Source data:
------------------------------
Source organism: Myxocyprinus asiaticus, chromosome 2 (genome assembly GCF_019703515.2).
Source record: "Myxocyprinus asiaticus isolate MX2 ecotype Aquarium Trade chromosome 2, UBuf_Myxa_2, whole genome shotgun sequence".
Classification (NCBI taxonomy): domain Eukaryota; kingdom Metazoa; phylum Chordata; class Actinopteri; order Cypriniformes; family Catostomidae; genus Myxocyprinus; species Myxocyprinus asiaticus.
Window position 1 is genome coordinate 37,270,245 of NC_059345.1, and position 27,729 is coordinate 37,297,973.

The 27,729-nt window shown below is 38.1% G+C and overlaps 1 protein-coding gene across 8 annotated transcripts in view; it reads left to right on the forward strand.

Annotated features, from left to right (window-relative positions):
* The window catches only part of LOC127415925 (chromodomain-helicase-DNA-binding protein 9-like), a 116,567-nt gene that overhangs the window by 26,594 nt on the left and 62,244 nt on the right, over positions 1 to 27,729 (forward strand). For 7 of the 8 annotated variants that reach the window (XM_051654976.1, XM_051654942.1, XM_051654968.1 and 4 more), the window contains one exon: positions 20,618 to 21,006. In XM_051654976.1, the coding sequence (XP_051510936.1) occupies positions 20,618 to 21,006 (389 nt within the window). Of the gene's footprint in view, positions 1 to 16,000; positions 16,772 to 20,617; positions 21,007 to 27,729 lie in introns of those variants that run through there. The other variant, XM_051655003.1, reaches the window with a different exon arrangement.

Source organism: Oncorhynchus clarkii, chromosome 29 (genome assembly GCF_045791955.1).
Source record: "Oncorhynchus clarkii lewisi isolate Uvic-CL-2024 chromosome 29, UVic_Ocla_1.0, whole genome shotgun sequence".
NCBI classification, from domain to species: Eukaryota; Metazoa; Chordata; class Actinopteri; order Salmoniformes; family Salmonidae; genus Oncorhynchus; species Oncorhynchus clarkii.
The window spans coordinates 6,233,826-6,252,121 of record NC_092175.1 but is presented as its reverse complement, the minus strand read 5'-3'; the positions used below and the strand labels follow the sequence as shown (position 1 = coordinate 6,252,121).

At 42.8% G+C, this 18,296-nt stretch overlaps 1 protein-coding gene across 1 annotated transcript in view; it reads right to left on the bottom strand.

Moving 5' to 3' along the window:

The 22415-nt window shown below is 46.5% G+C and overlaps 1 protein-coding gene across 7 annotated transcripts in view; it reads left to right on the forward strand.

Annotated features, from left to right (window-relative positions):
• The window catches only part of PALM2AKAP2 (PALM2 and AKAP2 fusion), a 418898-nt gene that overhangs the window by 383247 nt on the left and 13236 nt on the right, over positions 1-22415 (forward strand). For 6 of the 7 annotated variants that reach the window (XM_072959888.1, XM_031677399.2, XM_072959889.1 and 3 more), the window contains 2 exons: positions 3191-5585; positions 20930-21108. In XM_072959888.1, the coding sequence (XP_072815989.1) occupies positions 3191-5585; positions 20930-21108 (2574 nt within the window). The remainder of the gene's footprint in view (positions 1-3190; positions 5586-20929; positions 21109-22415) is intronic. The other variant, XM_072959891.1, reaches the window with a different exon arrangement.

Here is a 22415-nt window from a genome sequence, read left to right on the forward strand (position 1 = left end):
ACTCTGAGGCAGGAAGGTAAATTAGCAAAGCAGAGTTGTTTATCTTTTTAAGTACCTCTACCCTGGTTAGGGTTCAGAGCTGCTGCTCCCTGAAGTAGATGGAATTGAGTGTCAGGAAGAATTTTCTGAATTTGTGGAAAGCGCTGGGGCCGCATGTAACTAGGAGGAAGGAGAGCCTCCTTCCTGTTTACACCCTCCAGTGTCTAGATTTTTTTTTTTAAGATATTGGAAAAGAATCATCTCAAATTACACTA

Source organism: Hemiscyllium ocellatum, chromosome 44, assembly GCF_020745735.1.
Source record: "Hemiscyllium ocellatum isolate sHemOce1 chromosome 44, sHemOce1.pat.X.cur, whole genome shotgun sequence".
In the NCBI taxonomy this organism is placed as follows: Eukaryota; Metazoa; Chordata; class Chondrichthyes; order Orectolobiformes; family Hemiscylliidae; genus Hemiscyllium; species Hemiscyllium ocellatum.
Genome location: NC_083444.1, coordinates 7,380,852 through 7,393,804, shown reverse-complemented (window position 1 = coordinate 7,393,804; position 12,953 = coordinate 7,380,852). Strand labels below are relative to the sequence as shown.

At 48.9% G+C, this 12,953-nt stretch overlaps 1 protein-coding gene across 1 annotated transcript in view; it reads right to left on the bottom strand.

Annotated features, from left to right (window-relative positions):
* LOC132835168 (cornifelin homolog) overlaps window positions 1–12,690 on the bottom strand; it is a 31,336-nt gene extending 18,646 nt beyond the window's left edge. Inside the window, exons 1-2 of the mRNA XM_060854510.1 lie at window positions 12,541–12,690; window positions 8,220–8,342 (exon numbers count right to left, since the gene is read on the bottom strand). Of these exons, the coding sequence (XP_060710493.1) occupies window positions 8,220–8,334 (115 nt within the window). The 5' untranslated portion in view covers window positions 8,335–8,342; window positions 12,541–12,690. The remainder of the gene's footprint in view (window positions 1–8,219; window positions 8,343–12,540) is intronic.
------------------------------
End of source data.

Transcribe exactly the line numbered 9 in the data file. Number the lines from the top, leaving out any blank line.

Source record: "Oncorhynchus clarkii lewisi isolate Uvic-CL-2024 chromosome 29, UVic_Ocla_1.0, whole genome shotgun sequence".